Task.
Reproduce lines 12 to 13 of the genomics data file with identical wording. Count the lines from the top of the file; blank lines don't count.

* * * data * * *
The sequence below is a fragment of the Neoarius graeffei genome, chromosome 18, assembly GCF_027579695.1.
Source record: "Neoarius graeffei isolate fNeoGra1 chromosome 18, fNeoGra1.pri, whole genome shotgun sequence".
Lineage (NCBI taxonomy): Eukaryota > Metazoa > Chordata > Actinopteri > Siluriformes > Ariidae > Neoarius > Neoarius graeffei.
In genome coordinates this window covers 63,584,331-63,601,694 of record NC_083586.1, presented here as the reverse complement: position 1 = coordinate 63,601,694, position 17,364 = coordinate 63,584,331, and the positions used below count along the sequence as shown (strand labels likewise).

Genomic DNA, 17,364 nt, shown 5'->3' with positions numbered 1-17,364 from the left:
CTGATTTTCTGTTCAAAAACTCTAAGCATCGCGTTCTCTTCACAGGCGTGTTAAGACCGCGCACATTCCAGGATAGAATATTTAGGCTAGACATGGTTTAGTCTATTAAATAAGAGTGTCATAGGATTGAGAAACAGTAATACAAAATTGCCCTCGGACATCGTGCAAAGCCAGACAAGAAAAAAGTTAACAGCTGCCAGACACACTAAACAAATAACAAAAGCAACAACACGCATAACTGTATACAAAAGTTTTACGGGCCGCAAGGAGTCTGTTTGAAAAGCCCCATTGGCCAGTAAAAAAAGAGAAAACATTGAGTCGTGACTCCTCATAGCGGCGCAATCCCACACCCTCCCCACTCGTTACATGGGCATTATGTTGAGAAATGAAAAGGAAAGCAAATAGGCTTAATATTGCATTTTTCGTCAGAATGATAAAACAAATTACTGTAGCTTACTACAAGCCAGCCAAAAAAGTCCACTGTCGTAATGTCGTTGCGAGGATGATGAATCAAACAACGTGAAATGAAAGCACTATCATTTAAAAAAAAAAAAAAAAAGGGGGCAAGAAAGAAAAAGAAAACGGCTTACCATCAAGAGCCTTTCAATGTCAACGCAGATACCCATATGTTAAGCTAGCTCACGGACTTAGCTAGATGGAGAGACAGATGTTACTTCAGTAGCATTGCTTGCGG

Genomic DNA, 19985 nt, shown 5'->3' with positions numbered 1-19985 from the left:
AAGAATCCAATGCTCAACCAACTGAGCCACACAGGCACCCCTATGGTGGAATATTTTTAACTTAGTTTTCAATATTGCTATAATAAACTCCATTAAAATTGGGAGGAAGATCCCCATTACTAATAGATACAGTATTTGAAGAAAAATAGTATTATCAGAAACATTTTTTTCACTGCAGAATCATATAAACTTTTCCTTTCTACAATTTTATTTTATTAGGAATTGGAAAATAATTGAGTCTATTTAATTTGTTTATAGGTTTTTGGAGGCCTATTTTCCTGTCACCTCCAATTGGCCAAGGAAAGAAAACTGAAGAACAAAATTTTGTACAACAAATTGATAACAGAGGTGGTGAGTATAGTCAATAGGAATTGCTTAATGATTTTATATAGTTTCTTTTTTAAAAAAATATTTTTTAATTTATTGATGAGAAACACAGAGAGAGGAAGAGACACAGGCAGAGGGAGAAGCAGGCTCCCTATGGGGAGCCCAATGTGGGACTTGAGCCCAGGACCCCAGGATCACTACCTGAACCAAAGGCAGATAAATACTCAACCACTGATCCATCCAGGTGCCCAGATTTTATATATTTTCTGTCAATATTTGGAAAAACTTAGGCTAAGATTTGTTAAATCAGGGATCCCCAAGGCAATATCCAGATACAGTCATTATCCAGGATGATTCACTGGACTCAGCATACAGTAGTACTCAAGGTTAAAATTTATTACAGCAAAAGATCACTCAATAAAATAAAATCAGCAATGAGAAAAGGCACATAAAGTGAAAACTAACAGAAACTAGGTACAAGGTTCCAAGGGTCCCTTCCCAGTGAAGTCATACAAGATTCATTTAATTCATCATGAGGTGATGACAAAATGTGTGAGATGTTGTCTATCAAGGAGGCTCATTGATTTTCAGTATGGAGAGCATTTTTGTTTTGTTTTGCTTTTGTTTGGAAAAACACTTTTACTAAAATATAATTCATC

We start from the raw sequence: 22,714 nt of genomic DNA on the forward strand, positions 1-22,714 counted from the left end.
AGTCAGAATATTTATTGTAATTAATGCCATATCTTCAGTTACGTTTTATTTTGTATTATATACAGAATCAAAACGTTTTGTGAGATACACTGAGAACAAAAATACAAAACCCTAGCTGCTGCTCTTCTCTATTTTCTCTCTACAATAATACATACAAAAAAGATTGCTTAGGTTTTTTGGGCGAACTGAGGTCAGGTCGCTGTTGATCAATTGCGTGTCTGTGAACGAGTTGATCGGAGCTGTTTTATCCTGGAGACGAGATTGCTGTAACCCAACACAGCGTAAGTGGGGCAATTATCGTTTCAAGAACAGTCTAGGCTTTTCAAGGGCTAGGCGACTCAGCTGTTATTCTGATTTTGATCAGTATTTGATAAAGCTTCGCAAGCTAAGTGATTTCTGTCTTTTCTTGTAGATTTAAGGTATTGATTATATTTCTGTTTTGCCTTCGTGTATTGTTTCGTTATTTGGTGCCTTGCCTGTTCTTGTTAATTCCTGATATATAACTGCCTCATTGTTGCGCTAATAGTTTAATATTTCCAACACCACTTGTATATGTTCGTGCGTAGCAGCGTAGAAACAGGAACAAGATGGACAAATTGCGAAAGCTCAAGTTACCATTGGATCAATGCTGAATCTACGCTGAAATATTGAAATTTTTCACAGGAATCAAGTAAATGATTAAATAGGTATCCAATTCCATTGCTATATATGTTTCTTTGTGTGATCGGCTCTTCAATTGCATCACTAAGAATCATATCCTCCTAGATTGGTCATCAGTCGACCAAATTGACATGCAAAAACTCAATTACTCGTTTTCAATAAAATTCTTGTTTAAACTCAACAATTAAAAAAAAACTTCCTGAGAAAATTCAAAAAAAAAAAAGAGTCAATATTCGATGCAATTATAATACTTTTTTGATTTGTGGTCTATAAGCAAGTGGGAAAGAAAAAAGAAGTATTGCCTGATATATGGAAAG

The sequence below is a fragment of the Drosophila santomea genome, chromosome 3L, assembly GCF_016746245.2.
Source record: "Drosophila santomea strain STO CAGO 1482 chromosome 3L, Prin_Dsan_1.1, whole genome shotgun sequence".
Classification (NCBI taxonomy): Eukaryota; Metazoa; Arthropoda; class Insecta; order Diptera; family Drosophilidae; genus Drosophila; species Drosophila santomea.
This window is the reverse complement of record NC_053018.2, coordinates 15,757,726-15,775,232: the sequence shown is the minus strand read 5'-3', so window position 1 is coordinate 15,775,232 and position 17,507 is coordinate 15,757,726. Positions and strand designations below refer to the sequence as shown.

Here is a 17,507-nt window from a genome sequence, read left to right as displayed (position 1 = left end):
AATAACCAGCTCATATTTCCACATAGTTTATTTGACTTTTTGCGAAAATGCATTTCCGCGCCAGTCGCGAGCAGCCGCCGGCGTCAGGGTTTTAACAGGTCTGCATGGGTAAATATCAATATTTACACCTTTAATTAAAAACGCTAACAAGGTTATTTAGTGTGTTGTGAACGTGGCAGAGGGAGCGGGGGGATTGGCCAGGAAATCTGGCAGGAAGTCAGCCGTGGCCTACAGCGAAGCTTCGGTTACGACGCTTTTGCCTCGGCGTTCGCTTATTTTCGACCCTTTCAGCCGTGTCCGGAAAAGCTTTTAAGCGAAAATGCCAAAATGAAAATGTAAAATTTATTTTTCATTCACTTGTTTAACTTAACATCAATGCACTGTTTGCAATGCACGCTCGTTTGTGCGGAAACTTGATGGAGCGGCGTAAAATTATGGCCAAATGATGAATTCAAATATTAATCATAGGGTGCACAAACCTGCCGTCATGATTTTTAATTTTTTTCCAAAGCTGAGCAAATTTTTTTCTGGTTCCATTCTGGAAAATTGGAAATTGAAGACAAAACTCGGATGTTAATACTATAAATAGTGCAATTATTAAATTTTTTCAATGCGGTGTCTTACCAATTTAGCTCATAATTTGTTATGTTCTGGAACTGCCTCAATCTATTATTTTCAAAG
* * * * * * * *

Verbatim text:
Source record: "Drosophila santomea strain STO CAGO 1482 chromosome 3L, Prin_Dsan_1.1, whole genome shotgun sequence".
Classification (NCBI taxonomy): Eukaryota; Metazoa; Arthropoda; class Insecta; order Diptera; family Drosophilidae; genus Drosophila; species Drosophila santomea.